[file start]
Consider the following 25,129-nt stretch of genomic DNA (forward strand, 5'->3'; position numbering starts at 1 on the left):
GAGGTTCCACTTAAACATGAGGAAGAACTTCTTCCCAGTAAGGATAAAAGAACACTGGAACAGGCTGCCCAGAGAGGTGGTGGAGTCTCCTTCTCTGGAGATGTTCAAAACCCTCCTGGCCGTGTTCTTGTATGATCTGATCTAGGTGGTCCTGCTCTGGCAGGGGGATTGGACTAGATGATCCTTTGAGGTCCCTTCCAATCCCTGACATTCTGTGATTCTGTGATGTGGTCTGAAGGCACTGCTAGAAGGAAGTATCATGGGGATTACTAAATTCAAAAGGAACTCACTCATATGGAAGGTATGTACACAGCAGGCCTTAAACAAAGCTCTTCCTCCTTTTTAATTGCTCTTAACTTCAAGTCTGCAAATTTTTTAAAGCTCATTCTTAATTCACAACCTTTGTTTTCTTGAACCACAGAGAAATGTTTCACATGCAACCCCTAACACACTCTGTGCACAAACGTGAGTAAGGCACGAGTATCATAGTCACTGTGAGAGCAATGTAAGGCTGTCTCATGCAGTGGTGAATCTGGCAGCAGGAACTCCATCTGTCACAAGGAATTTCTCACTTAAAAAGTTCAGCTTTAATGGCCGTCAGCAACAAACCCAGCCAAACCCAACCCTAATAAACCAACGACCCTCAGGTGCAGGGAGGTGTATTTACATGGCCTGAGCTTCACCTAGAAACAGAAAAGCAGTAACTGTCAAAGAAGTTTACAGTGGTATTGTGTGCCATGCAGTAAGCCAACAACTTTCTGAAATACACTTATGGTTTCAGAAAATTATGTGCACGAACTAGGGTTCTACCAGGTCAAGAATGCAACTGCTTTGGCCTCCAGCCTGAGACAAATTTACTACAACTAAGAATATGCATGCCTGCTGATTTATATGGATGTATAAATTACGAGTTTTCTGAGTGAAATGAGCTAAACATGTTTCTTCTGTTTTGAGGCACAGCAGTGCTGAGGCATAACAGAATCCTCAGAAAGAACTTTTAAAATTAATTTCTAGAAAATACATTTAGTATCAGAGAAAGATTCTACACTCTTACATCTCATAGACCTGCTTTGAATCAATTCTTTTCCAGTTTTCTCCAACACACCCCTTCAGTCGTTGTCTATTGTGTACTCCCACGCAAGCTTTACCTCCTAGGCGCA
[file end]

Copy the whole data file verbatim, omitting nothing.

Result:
Consider the following 25,129-nt stretch of genomic DNA (forward strand, 5'->3'; position numbering starts at 1 on the left):
GAGGTTCCACTTAAACATGAGGAAGAACTTCTTCCCAGTAAGGATAAAAGAACACTGGAACAGGCTGCCCAGAGAGGTGGTGGAGTCTCCTTCTCTGGAGATGTTCAAAACCCTCCTGGCCGTGTTCTTGTATGATCTGATCTAGGTGGTCCTGCTCTGGCAGGGGGATTGGACTAGATGATCCTTTGAGGTCCCTTCCAATCCCTGACATTCTGTGATTCTGTGATGTGGTCTGAAGGCACTGCTAGAAGGAAGTATCATGGGGATTACTAAATTCAAAAGGAACTCACTCATATGGAAGGTATGTACACAGCAGGCCTTAAACAAAGCTCTTCCTCCTTTTTAATTGCTCTTAACTTCAAGTCTGCAAATTTTTTAAAGCTCATTCTTAATTCACAACCTTTGTTTTCTTGAACCACAGAGAAATGTTTCACATGCAACCCCTAACACACTCTGTGCACAAACGTGAGTAAGGCACGAGTATCATAGTCACTGTGAGAGCAATGTAAGGCTGTCTCATGCAGTGGTGAATCTGGCAGCAGGAACTCCATCTGTCACAAGGAATTTCTCACTTAAAAAGTTCAGCTTTAATGGCCGTCAGCAACAAACCCAGCCAAACCCAACCCTAATAAACCAACGACCCTCAGGTGCAGGGAGGTGTATTTACATGGCCTGAGCTTCACCTAGAAACAGAAAAGCAGTAACTGTCAAAGAAGTTTACAGTGGTATTGTGTGCCATGCAGTAAGCCAACAACTTTCTGAAATACACTTATGGTTTCAGAAAATTATGTGCACGAACTAGGGTTCTACCAGGTCAAGAATGCAACTGCTTTGGCCTCCAGCCTGAGACAAATTTACTACAACTAAGAATATGCATGCCTGCTGATTTATATGGATGTATAAATTACGAGTTTTCTGAGTGAAATGAGCTAAACATGTTTCTTCTGTTTTGAGGCACAGCAGTGCTGAGGCATAACAGAATCCTCAGAAAGAACTTTTAAAATTAATTTCTAGAAAATACATTTAGTATCAGAGAAAGATTCTACACTCTTACATCTCATAGACCTGCTTTGAATCAATTCTTTTCCAGTTTTCTCCAACACACCCCTTCAGTCGTTGTCTATTGTGTACTCCCACGCAAGCTTTACCTCCTAGGCGCA